Friday, February 28, 2014

Mixing it up!

Who do you think would win a fight between a 70 + pound Great Dane mix and a 30 pound Terrier mix?  Most people would bet on the Great Dane, but it’s hardly a sure bet.  Why?  Well, I can give you at least three reasons why.

One: it’s not size that matters, its temperament.  Great Danes are known as Gentle Giants. They are usually sweet, friendly, steady, and sensitive.  They are not usually aggressive, although they may be protective.  Their great size tends to frighten people, but for the most part they behave more like massive lapdogs than guard dogs.  Certainly they are not aggressive towards other dogs, especially smaller dogs.

Terriers, on the other hand, can appear to be as aggressive as hell.  Usually all they’re really interested in is playing, which to a Terrier means chasing and being chased.  Terriers were bred to chase.  They were bred to chase vermin, and they were bred to kill vermin.  Terriers also have one of the highest energy levels of any breed of dog, so when they chase, they really chase hard.  Much larger breeds can find this behavior as intimidating (and as frightening) as hell.

Two: you may have noticed that I spoke of a Great Dane mix and a Terrier mix. Even with the DNA test, it’s almost impossible to know exactly what breeds are in the mix.  Knowing about dog breeds is very important when making up the ideal mix of dogs for playgroup, or when choosing walk buddies, but it’s not enough. You really have to know and observe the individual dogs, because temperaments vary so very much when you’re talking about mixed breeds.  By the way, 90% of the dogs I see are mixed breeds. Most are rescues, which brings us to the third reason that it’s nearly impossible to guess who wins in a fight between a Great Dane and a Terrier.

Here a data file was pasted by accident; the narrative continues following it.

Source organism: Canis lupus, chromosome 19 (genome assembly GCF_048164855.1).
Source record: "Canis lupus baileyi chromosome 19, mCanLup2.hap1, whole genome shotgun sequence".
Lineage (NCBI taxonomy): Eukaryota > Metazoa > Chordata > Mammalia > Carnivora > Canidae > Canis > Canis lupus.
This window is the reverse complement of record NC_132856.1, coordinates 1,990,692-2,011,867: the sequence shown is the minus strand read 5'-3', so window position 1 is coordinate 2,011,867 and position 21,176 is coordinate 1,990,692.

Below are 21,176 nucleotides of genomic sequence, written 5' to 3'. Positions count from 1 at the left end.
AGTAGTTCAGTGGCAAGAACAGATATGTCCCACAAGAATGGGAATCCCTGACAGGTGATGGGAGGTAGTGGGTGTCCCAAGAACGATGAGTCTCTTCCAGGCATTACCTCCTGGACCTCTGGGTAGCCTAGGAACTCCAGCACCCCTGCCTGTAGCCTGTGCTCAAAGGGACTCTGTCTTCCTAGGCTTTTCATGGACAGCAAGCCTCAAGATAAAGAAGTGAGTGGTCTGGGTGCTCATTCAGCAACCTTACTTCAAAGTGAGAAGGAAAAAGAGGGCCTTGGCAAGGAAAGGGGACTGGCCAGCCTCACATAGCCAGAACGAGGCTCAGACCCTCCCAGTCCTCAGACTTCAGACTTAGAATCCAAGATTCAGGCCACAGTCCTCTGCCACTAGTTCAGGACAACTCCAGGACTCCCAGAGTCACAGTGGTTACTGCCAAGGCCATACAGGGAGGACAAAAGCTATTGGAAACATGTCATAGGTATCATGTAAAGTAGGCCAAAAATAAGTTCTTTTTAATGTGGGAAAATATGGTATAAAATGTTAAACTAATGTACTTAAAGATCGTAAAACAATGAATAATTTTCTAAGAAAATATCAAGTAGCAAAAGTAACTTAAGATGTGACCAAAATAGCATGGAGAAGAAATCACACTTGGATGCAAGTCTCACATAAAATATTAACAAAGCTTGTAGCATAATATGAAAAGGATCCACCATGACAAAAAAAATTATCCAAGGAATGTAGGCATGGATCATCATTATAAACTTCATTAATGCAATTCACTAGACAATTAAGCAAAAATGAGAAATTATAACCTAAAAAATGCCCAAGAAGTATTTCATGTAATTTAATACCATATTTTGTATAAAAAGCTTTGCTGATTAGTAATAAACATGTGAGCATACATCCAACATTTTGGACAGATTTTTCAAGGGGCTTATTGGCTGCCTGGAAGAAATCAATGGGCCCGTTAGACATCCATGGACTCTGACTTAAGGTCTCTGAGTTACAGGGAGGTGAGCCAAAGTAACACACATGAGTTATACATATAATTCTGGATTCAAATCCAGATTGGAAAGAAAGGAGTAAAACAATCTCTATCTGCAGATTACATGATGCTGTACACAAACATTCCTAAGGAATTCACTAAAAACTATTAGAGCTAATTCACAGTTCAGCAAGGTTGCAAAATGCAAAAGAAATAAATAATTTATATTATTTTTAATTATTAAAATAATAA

Three:  A dog’s temperament has as much to do with nurture as nature. Ideally, dogs are socialized to play with other dogs from puppyhood, but that’s rarely the case when you’re talking about rescue dogs.  While you should NOT make the mistake of assuming that all rescue dogs have been abused, you can pretty much bet that they were not perfectly trained since puppyhood.  Dogs that were not socialized as puppies and adolescents are usually lacking in dog-to-dog communication skills.  They may not recognize that certain behaviors and facial expressions are telling them to back off. They may not really understand where play and real aggression begins.

In this photo, Socrates is playing but Gracie is really afraid.  Eventually she’ll go belly up, and Socrates will win this play fight. Does this mean that Gracie and Socrates should not be allowed to play with each other? No, it really doesn’t.  It does mean that when they are playing together they should be carefully watched, and they should be separated (temporarily) when Gracie is really stressed.  For the most part, however, Gracie has a ball playing with Socrates.  And since Gracie’s mom is one of my best friends, these two will continue to play!